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Terror Attack on Charlie Hebdo Newspaper in Paris Kills 12

Masked gunmen burst into the Paris offices of a French satirical newspaper on Wednesday and killed 12 people, including top journalists and two police officers, before fleeing in a car. The gunmen were still at large at dusk, as an extensive police dragnet spread across a traumatized city.

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Among the dead were four prominent cartoonists who have repeatedly lampooned Islamic terrorists and the Prophet Muhammad, leading to speculation that the attack on the newspaper, Charlie Hebdo, was the work of Islamic militants acting alone or in concert with extremist groups.

A police guard assigned to protect the newspaper was among the first victims. A second police officer, who responded to reports of the shooting, was killed on the sidewalk outside the office by the fleeing suspects, the Paris police said. The shooting of the second police officer was captured in a widely-seen video.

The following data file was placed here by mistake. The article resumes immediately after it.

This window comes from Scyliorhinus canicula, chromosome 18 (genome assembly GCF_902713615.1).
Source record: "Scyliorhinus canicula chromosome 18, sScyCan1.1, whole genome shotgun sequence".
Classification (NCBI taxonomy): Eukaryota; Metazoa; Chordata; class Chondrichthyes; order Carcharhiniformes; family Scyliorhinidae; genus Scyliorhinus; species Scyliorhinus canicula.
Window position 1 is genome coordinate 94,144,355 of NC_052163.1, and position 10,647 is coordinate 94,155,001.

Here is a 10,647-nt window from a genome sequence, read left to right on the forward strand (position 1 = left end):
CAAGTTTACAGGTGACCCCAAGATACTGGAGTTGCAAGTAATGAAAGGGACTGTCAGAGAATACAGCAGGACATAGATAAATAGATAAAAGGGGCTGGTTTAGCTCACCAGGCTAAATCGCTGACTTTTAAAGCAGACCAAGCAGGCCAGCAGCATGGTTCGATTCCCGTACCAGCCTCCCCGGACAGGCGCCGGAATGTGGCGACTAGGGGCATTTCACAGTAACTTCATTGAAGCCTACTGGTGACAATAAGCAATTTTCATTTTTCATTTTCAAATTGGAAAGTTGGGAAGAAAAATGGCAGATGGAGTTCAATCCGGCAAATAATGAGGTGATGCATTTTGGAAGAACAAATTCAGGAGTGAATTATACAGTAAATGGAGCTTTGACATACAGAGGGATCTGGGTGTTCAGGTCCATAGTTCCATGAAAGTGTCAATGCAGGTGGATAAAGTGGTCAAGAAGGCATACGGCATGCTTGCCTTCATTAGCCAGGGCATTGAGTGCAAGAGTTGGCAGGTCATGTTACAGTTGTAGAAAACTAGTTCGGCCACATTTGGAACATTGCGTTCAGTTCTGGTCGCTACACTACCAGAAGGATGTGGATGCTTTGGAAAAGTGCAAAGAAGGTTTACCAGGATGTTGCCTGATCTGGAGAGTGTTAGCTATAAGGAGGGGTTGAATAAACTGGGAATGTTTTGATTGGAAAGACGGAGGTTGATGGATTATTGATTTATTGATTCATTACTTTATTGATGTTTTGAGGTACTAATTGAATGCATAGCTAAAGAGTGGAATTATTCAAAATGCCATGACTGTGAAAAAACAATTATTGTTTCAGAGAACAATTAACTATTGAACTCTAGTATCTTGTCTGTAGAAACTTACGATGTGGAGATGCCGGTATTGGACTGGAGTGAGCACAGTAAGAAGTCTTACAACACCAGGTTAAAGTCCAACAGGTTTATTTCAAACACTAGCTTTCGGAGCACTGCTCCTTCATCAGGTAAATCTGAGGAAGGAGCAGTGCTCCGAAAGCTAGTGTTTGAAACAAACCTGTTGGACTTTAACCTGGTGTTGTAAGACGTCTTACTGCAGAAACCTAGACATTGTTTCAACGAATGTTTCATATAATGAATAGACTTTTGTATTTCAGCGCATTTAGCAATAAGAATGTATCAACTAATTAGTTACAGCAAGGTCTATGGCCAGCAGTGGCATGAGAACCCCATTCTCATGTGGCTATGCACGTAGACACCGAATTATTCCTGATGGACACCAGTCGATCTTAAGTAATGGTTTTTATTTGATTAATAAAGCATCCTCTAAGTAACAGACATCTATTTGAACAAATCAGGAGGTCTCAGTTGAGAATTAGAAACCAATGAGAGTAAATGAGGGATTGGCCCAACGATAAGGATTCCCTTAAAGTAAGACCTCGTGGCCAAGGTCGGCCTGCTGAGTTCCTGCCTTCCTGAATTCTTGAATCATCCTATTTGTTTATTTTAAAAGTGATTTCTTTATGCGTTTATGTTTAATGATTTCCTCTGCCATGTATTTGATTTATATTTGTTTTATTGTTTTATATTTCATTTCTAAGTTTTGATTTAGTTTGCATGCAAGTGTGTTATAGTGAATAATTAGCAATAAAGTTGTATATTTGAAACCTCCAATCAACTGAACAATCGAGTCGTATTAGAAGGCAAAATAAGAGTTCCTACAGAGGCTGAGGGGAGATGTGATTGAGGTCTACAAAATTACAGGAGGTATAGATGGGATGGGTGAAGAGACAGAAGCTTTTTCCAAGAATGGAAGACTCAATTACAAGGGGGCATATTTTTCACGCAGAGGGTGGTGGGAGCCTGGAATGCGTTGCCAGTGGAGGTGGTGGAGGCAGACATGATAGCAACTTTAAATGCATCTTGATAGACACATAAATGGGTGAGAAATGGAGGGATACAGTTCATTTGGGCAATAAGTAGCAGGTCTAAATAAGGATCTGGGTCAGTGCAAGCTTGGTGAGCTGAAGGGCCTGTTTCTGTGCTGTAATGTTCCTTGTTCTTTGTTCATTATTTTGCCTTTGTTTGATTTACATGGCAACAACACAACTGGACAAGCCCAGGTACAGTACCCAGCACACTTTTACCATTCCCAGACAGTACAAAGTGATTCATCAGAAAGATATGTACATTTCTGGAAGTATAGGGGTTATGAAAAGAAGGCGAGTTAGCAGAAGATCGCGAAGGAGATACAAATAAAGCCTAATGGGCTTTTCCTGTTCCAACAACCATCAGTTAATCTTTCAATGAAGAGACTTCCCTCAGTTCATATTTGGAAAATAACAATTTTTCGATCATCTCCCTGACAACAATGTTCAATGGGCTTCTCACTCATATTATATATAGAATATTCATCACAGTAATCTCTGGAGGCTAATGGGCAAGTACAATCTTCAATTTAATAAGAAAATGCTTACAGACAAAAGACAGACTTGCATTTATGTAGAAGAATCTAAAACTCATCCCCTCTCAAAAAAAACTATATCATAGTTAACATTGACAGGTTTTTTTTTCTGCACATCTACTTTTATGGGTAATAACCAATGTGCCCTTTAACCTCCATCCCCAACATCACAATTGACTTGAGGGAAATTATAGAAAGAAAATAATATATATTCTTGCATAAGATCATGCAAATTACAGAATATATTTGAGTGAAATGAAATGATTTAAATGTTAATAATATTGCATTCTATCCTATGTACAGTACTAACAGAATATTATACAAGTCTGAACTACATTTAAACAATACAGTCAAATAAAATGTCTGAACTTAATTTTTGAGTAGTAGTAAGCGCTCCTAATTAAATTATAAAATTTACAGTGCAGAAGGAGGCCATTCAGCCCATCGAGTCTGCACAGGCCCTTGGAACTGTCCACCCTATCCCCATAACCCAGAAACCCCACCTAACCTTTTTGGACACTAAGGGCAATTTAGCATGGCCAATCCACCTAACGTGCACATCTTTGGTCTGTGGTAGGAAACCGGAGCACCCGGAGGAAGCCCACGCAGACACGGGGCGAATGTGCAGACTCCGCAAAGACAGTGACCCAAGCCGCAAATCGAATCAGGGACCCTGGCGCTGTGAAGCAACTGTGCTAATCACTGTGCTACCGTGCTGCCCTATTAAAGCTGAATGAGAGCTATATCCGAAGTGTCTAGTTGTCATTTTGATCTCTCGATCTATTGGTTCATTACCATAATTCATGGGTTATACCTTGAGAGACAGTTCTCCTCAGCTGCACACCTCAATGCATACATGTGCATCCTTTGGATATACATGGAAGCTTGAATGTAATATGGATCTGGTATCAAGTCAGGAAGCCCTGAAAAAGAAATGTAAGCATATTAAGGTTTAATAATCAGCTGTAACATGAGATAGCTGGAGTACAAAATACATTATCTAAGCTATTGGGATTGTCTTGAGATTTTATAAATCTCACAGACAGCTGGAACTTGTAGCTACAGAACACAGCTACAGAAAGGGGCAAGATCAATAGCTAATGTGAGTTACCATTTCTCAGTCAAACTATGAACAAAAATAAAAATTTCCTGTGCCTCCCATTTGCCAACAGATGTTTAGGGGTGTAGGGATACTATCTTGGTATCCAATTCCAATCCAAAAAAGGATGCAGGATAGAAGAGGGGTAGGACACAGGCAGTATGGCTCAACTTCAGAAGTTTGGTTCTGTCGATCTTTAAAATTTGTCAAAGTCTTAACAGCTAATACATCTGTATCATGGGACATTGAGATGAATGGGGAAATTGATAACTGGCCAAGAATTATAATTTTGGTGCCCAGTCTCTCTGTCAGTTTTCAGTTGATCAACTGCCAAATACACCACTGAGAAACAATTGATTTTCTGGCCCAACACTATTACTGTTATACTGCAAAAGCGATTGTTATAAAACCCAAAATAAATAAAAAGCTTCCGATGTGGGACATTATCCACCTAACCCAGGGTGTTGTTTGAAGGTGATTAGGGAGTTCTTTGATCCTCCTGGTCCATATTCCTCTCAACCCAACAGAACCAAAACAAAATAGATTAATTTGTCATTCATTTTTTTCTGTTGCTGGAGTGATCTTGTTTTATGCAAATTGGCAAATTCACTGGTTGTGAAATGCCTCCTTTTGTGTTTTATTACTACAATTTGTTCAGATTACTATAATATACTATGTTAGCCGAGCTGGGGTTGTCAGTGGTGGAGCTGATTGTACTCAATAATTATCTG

President François Hollande immediately declared that the attack was an act of terrorism and an assault on freedom of the press. He ratcheted up France's nationwide terror alert to its highest level, and met with his cabinet in an emergency session. He said France was already on high alert after several planned terrorist attacks were thwarted in recent weeks.

There was no immediate claim of responsibility, but several websites and Twitter accounts associated with extremist groups applauded the violence, calling it revenge for the newspaper's satirical treatment of Islam and its prophet.